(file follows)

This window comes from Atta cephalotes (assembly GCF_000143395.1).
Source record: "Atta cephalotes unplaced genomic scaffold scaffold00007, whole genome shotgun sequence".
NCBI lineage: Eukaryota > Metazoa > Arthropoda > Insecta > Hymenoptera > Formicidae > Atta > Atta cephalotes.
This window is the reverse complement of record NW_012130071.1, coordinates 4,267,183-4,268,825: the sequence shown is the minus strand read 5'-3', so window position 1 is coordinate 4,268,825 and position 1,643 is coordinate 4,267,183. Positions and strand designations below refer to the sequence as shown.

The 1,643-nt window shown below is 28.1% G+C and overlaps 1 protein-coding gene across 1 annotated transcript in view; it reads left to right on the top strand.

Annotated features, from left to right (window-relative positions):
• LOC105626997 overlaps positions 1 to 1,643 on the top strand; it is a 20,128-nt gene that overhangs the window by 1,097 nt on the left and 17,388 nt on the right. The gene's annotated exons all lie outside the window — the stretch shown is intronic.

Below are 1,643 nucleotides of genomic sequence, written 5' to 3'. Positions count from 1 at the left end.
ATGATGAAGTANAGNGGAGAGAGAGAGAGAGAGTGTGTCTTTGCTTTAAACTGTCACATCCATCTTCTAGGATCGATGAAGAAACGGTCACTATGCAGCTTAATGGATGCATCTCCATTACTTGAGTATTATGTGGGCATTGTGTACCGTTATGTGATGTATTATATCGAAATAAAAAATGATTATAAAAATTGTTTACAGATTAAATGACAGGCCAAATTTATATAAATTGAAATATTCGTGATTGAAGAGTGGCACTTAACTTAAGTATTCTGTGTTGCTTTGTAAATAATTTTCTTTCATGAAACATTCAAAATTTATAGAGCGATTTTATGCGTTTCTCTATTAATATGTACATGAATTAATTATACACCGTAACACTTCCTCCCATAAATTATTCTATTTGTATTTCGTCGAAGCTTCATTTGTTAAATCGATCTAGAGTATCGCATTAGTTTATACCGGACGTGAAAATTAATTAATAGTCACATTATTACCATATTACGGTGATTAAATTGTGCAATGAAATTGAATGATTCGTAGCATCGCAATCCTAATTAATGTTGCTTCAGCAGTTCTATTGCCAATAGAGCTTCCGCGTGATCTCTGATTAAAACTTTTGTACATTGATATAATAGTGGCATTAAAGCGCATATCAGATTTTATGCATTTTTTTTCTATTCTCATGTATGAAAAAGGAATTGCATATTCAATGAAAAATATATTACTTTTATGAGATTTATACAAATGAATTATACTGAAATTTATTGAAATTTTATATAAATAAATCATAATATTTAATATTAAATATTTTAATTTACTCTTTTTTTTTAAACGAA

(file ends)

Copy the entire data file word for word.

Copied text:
This window comes from Atta cephalotes (assembly GCF_000143395.1).
Source record: "Atta cephalotes unplaced genomic scaffold scaffold00007, whole genome shotgun sequence".
NCBI lineage: Eukaryota > Metazoa > Arthropoda > Insecta > Hymenoptera > Formicidae > Atta > Atta cephalotes.
This window is the reverse complement of record NW_012130071.1, coordinates 4,267,183-4,268,825: the sequence shown is the minus strand read 5'-3', so window position 1 is coordinate 4,268,825 and position 1,643 is coordinate 4,267,183. Positions and strand designations below refer to the sequence as shown.

The 1,643-nt window shown below is 28.1% G+C and overlaps 1 protein-coding gene across 1 annotated transcript in view; it reads left to right on the top strand.

Annotated features, from left to right (window-relative positions):
• LOC105626997 overlaps positions 1 to 1,643 on the top strand; it is a 20,128-nt gene that overhangs the window by 1,097 nt on the left and 17,388 nt on the right. The gene's annotated exons all lie outside the window — the stretch shown is intronic.

Below are 1,643 nucleotides of genomic sequence, written 5' to 3'. Positions count from 1 at the left end.
ATGATGAAGTANAGNGGAGAGAGAGAGAGAGAGTGTGTCTTTGCTTTAAACTGTCACATCCATCTTCTAGGATCGATGAAGAAACGGTCACTATGCAGCTTAATGGATGCATCTCCATTACTTGAGTATTATGTGGGCATTGTGTACCGTTATGTGATGTATTATATCGAAATAAAAAATGATTATAAAAATTGTTTACAGATTAAATGACAGGCCAAATTTATATAAATTGAAATATTCGTGATTGAAGAGTGGCACTTAACTTAAGTATTCTGTGTTGCTTTGTAAATAATTTTCTTTCATGAAACATTCAAAATTTATAGAGCGATTTTATGCGTTTCTCTATTAATATGTACATGAATTAATTATACACCGTAACACTTCCTCCCATAAATTATTCTATTTGTATTTCGTCGAAGCTTCATTTGTTAAATCGATCTAGAGTATCGCATTAGTTTATACCGGACGTGAAAATTAATTAATAGTCACATTATTACCATATTACGGTGATTAAATTGTGCAATGAAATTGAATGATTCGTAGCATCGCAATCCTAATTAATGTTGCTTCAGCAGTTCTATTGCCAATAGAGCTTCCGCGTGATCTCTGATTAAAACTTTTGTACATTGATATAATAGTGGCATTAAAGCGCATATCAGATTTTATGCATTTTTTTTCTATTCTCATGTATGAAAAAGGAATTGCATATTCAATGAAAAATATATTACTTTTATGAGATTTATACAAATGAATTATACTGAAATTTATTGAAATTTTATATAAATAAATCATAATATTTAATATTAAATATTTTAATTTACTCTTTTTTTTTAAACGAA